Thousands of Afghans are fleeing Taliban-captured cities in the north, some telling of brutal treatment by the insurgents: bodies left in the streets, girls being kidnapped to become Taliban brides, and young men press-ganged into fighting.
Many have arrived in Kabul just this week, following a five-day Taliban blitz that has seen them seize eight provincial capitals — some with barely a fight.
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But where there has been resistance, those who fled described harrowing scenes.
“We saw bodies lying near the prison… there were dogs next to them,” said Friba, 36, a widow who fled Kunduz Sunday with her six children as the Taliban took the city.
Like many who spoke to AFP, she asked not to be fully identified for fear of reprisal.
The war has gathered pace since early May, when foreign forces began the final stage of a troop withdrawal due to be complete at the end of the month.
During their first stint in power — from 1996 until the September 11, 2001 attacks that prompted the US-led invasion — the Taliban earned notoriety for a strict interpretation of Islamic law that punished even petty crime with public floggings and executions.
But they have also been accused of war crimes on this campaign, targeting government officials and security personnel — particularly in areas where they have met resistance.
HE WAS JUST A BARBER
“Three days ago the Taliban killed a barber because they thought he was working for the government. But he was just a barber,” said Mirwais Khan Amiri, 22, whose car was struck by bullets as he fled Kunduz three days ago.
“They killed people who worked in government even if they had quit four to five years ago.”
Another evacuee from Kunduz, Abdulmanan, told AFP the Taliban beheaded his son.
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“They took him… as if he was a sheep and cut off his head with a knife and threw it away,” he said.
AFP had no way of independently verifying these reports.
The Taliban routinely deny committing atrocities and last week announced they had set up a WhatsApp hotline to deal with complaints.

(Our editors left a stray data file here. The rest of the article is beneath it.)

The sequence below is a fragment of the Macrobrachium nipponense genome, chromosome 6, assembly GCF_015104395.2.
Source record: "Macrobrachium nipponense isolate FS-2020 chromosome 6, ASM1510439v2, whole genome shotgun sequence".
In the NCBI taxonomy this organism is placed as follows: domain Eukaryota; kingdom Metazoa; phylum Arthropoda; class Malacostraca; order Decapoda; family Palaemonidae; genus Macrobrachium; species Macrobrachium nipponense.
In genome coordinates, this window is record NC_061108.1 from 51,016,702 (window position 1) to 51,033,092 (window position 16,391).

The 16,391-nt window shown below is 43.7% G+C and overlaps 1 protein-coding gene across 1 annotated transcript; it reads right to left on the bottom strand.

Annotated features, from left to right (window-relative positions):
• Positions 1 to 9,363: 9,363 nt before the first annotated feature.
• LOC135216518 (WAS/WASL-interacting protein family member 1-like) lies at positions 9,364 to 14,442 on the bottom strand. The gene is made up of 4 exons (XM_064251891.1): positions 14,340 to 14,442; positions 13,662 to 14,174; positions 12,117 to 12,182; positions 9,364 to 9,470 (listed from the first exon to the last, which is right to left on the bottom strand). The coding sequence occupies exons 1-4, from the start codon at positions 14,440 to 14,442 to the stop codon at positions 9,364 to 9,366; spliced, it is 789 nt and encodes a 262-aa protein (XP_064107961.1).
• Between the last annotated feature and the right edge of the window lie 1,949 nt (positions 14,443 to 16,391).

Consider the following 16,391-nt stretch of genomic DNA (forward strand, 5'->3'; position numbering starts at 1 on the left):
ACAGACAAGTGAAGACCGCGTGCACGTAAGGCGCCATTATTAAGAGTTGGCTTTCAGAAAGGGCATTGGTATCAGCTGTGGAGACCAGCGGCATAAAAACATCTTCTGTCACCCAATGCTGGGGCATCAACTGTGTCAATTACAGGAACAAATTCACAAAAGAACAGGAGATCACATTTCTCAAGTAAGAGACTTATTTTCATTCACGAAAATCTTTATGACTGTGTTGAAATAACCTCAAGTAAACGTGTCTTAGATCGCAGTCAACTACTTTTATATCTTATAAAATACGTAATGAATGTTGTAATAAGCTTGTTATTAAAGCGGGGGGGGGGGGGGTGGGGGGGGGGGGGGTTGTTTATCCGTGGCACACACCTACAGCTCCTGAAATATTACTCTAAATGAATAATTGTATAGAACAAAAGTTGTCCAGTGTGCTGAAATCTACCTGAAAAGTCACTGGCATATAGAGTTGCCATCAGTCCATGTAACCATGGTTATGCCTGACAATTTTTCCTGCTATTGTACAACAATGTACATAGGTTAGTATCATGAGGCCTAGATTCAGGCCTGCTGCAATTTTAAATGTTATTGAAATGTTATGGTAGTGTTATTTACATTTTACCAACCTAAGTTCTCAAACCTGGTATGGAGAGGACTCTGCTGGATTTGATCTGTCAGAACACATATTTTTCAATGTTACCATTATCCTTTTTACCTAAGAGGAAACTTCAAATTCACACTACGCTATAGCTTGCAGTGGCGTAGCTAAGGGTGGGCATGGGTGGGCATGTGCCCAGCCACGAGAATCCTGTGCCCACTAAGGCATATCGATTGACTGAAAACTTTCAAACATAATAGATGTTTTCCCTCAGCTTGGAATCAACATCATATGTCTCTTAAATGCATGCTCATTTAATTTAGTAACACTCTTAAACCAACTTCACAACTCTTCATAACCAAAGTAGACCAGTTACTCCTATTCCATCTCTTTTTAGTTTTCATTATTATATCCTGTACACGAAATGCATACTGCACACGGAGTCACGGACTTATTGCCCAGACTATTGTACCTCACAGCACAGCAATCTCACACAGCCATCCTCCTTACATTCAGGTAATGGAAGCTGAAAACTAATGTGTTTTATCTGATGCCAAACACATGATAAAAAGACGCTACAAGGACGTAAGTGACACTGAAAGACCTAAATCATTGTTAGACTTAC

But several humanitarian organisations, including the UN, say possible war crimes have been carried out that need to be investigated.
The UN’s International Organization for Migration said Tuesday that more than 359,000 people have been displaced by fighting this year alone.
In a public park in central Kabul Tuesday, hundreds of the latest arrivals were camping in the open — sheltering from the sun in the shade of trees, or under sheets stretched between them.
Occasionally a volunteer would offer food or snacks, causing chaotic scenes as the evacuees clamoured for handouts.
FORCED TO MARRY
One newcomer, 25-year-old widow Marwa, fled Taloqan on Saturday as fighting raged for the city — terrified she would be ordered to marry a Taliban fighter.
“I heard my 16-year-old cousin has been forcibly taken by the Taliban for marriage with one of them,” she said.
“She was engaged, and her fiance is in France,” she added, bursting into tears.
“When there are two girls in a family they take one to marry her to a fighter; when there are two boys they take one to make him fight.”
Widow Bibi Ma told AFP how she found her only son Azizullah, 20, dead on her doorstep — hit by shrapnel from a Taliban rocket.
“After my husband died, my son was everything to me … our guardian, and source of joy,” she said.
“My heart died that moment, it was horrible to see him dead.”
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Another Azizullah, who worked in the justice department in Kunduz, could find no comfort even in the relative safety of the capital.
“The way they are fighting, without care for others, they will be coming to Kabul soon,” he said.
“Where will we have to run to then?”